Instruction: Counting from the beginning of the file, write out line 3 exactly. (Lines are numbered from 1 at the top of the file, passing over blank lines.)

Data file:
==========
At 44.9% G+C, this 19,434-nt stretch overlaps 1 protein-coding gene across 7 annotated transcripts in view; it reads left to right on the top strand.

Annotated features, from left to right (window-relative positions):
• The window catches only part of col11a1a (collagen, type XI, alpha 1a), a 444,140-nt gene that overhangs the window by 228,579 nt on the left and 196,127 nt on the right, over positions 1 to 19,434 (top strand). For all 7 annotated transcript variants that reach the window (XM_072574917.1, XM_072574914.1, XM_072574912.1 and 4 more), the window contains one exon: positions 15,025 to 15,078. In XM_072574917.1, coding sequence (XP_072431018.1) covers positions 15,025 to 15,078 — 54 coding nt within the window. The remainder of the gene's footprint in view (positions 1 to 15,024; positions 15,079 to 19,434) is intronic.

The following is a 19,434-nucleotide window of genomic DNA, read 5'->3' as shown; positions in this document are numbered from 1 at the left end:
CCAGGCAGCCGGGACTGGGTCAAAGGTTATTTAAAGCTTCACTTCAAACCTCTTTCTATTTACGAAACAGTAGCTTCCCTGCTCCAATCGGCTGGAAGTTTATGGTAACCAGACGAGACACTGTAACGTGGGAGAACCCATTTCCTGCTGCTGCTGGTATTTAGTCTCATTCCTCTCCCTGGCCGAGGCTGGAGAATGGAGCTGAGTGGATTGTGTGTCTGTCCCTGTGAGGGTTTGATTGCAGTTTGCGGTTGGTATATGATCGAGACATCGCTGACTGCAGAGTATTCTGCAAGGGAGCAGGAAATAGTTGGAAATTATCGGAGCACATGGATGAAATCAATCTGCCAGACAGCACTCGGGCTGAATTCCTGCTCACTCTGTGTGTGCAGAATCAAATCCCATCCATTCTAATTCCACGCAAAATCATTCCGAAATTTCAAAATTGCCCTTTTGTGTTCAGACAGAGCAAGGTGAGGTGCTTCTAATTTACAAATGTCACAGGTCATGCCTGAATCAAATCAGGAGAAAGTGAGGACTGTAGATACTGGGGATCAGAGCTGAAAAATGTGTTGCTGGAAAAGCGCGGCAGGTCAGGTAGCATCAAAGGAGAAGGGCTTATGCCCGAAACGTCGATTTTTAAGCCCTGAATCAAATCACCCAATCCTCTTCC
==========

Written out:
• The window catches only part of col11a1a (collagen, type XI, alpha 1a), a 444,140-nt gene that overhangs the window by 228,579 nt on the left and 196,127 nt on the right, over positions 1 to 19,434 (top strand). For all 7 annotated transcript variants that reach the window (XM_072574917.1, XM_072574914.1, XM_072574912.1 and 4 more), the window contains one exon: positions 15,025 to 15,078. In XM_072574917.1, coding sequence (XP_072431018.1) covers positions 15,025 to 15,078 — 54 coding nt within the window. The remainder of the gene's footprint in view (positions 1 to 15,024; positions 15,079 to 19,434) is intronic.